I’d never experienced anything like this. Ever, in my life. I liked living life as it was, and as it was, it was alright. Sure, I was a relatively penniless artist, whose family didn’t much approve of him, but I had my little cottage in the woods, and I had a sense of freedom.
And yet, on impulse, I’d given it all up. I’d sold my cabin, and what a small cabin went for in my old town, I’d found a large and spacious flat in San Myshuno, the big city. It was a decision that I’d made after coming home. I just wasn’t as happy where I was, partially because my neighbours, few as they were, had still watched the show. I’d not done well, for the most part. I wasn’t athletic, I was more romantic than a woman like Princess Charlotte needed, and I couldn’t dance without embarrassing myself. I’d made a friend, but only one.
Laila, the old woman who lived nearby and would fetch things for me from the shops when I forgot, had stopped smiling at me, and simply shook her head in pity, or tried to ask me about the show. If Mark was as big a sweetheart as he seemed. It seemed cruel to say anything on the latter subject, but I found myself unable to answer those questions. They hurt to consider.
I wasn’t a sore loser, of course. It was more that I couldn’t take Laila suddenly treating me as an exhibit more than as a friend. And she wasn’t the only one. I heard whispers when I did remember to buy groceries, and found a plastic crown on my doorstep, probably from local teenagers. It made sense to move, although I could have addressed the problem.
I’d visited an artist friend, Serena, to get away and we went to visit a friend of hers, Salim, who rented an apartment in San Myshuno. It was Salim who mentioned that the flat opposite him was empty, and that was when inspiration hit. I took a leaflet from the noticeboard in the hallway before I left.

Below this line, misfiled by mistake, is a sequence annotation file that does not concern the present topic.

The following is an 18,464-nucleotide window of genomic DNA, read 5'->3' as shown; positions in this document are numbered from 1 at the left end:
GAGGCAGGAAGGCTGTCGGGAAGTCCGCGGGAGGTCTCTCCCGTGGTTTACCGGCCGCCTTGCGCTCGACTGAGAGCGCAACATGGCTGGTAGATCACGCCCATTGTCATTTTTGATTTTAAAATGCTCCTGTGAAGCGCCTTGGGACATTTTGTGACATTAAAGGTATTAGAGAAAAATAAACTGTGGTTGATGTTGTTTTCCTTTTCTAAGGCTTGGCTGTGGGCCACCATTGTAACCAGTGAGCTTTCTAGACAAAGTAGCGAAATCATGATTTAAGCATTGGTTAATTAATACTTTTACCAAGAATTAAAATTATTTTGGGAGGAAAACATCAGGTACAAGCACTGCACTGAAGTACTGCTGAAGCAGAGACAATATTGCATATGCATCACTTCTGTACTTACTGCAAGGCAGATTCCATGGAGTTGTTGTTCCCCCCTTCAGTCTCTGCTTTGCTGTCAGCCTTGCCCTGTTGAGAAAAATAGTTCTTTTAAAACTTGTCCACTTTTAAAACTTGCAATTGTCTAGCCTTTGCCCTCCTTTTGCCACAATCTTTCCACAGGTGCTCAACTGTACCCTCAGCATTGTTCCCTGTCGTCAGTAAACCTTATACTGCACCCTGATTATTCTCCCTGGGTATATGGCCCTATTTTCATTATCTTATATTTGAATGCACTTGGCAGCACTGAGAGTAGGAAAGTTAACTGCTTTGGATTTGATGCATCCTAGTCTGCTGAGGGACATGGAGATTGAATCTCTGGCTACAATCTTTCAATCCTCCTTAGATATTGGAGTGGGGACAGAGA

Turns out, the landlady had also watched the Royal Bachelorette, and agreed I could have the place quite quickly. It was the first time in weeks that the television appearance had worked in my favour.
And so I have my flat. Most importantly, the big but dingy second bedroom has become a new, spacious studio where I paint, most days.
There’s a lovely bathroom next door, as well as the ensuite in my room, too. In the cabin, I had a shower, and a bath is so much better, I think.
There’s a large living room, too, and the last owner apparently was a party animal, according to Salim, and left the bar behind. I bought some stools, but I’m not the best at mixing drinks, so at the moment, it’s just…there. I more bought the stools because the bar didn’t seem right without them.
The kitchen’s pretty tiny, too, but it reminds me of my old place, so I don’t actually mind – in fact, I rather like it, and now that the shops aren’t so far away and I’m not isolated, I remember to buy food far more often. I’m actually learning to cook properly, too.
I’ve also invested in a new table, which…doesn’t quite suite the chairs, but I don’t mind that, either. The chairs are more comfortable than most. Although being one person sat at a table with three empty chairs isn’t the best feeling in the world.
The study is where I’ve set up my computer, and where all my books now live. I know that I probably should have downsized, but…I really can’t. I’ve tried cutting down my books before, but I have too many good books to do it properly.
And of course, my room, with a closet that’s taller than I am, and a futon. Okay, a futon is…a futon, but I find them quite comfortable. You just can’t stand on them like you can with a bed, otherwise the slats break, and as I haven’t done that again after last time, it’s not an issue.
All in all, this flat is a gem. It’s the perfect place to paint, and there’s a really good energy about it, like good things are supposed to happen here. It’s far more relaxing than my cabin, even though that was my haven.
In fact, when I moved in, Salim came over, having invited a couple of friends along, and told me my new pad was ‘a little palace, man!’ He said it suited my vibe, and I’ve now been around enough people who talk like that to know what he meant.
Salim’s friends, Baako and Anaya, were kind souls, and surprisingly enough, parents, although their daughter was at an art class, so couldn’t make it. Baako is quite witty, and Anaya is also a painter, although she sings as well. She likes old-fashioned songs, and told me that if I’m ever free on a Friday, I’m to come down to the karaoke bar if I want to.
I would take her up on the offer, but I’m not a great crooner. However, I’m glad to have such kind neighbours, and I’m grateful to Salim for introducing me to them. They’re a lovely couple, and he’s a good guy.
I’m happy, where I am, something that surprises me. I wouldn’t have said I was a city dweller, but my view on the city may have been misjudged – or perhaps San Myshuno is just that special.